Around seven-in-ten Americans or more have seen defending against terrorism as a top priority for the White House and Congress since early 2002.
Most Americans like labor unions, at least in the abstract. A majority (55%) holds a favorable view of unions, versus 33% who hold an unfavorable view, according to a Pew Research Center survey from earlier this year. Despite those fairly benign views, unionization rates in the United States have dwindled in recent decades. As of 2017, just 10.7% of all wage and salary workers were union members, matching the record low set in 2016, according to the U.S. Bureau of Labor Statistics.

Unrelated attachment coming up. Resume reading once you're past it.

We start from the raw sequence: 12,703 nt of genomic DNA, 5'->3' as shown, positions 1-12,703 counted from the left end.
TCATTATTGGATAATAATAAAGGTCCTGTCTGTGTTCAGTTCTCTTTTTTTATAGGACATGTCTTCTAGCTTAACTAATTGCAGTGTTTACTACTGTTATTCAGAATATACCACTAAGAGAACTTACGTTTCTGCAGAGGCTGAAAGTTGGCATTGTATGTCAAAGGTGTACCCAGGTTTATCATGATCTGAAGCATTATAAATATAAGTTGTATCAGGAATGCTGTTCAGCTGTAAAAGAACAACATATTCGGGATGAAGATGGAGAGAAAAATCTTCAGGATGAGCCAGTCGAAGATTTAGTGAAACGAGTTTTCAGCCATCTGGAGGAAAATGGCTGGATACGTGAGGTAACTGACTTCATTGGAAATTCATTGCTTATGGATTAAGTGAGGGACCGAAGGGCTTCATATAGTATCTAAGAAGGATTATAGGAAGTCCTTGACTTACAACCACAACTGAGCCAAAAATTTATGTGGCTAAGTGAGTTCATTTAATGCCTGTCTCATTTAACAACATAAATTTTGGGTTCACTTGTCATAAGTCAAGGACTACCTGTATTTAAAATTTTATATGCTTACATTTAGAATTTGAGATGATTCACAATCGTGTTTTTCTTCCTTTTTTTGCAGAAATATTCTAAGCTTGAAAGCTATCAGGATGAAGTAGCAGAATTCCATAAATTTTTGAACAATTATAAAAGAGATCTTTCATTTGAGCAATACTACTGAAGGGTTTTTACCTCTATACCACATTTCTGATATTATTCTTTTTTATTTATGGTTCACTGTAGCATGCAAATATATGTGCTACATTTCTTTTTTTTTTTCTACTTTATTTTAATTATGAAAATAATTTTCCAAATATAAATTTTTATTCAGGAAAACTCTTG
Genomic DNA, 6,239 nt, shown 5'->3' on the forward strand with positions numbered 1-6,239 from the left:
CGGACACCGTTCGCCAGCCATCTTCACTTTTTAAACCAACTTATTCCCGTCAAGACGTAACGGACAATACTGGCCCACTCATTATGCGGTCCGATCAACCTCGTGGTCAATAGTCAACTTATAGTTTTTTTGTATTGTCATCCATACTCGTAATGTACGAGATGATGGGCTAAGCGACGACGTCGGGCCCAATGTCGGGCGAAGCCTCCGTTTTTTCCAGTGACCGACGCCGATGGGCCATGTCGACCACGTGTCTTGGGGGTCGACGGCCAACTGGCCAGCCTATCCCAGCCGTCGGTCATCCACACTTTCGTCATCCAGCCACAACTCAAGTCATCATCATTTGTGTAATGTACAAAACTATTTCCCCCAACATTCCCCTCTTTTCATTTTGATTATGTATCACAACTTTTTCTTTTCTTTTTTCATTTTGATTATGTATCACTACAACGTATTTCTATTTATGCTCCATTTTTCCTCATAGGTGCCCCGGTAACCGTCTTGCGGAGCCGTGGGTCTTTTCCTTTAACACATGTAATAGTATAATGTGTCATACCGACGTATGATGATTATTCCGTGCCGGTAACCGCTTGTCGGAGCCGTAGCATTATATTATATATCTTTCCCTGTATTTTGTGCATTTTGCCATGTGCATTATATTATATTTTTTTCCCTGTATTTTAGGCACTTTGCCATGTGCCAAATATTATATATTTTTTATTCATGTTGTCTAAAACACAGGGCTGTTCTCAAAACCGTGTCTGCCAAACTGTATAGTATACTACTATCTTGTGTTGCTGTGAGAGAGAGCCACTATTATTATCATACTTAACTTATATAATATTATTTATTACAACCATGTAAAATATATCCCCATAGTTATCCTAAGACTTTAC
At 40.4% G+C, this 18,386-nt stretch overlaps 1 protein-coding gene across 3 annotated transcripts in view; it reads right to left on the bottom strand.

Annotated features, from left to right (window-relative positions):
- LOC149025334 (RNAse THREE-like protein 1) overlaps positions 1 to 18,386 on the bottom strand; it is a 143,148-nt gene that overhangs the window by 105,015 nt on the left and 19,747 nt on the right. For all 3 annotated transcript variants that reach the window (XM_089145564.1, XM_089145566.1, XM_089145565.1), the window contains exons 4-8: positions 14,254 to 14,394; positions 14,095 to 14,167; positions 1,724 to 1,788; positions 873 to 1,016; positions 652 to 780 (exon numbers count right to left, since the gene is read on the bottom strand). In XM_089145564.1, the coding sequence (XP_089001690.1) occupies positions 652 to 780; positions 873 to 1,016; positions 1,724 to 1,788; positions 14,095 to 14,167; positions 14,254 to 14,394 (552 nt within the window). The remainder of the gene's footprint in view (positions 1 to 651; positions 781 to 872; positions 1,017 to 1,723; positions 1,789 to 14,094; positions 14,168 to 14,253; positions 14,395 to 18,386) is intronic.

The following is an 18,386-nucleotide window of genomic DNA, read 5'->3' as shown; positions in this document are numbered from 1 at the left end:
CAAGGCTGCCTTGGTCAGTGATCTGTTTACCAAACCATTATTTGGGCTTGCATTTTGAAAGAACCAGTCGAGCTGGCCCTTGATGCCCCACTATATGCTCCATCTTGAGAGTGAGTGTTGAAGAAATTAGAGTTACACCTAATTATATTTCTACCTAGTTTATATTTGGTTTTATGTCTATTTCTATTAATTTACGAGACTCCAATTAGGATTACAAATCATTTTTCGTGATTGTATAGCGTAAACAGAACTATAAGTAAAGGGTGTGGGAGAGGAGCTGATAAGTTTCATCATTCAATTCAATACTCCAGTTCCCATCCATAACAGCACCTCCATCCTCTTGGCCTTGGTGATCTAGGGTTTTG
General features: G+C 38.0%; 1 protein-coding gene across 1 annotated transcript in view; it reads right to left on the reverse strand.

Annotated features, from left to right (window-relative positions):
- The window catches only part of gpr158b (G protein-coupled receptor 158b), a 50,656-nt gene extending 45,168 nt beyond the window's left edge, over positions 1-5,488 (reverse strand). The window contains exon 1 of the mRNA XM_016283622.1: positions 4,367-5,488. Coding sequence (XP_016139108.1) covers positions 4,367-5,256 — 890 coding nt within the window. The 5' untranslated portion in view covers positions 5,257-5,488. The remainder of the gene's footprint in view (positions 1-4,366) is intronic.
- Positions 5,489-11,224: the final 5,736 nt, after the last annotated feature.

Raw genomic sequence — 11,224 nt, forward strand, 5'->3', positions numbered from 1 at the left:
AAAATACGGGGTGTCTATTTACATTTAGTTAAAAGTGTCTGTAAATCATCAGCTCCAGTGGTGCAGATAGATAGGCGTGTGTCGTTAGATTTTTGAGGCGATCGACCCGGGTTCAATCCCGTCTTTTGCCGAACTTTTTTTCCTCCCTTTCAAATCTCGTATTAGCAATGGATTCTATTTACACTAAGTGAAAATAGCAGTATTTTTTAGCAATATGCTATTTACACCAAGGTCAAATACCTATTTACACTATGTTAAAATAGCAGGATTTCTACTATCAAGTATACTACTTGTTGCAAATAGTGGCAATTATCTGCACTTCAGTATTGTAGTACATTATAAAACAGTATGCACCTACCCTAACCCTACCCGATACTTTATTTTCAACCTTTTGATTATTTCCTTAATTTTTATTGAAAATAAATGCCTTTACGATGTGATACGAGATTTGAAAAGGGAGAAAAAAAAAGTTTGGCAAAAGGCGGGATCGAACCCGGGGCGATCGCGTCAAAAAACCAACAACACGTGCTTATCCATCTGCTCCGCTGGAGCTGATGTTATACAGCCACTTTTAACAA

Nearly eight-in-ten Americans say that when it comes to important issues facing the country, most Republican and Democratic voters not only disagree over plans and policies, but also cannot agree on basic facts. Ironically, Republicans and Democrats do agree that partisan disagreements extend to the basic facts of issues, according to a new Pew Research Center survey
At least 65 of the current voting members of Congress are immigrants or the children of immigrants. These members represent nearly half of U.S. states.
Trump’s approval ratings have hardly moved this year; such steady ratings are unique among recent presidents. His ratings are the most polarized by party.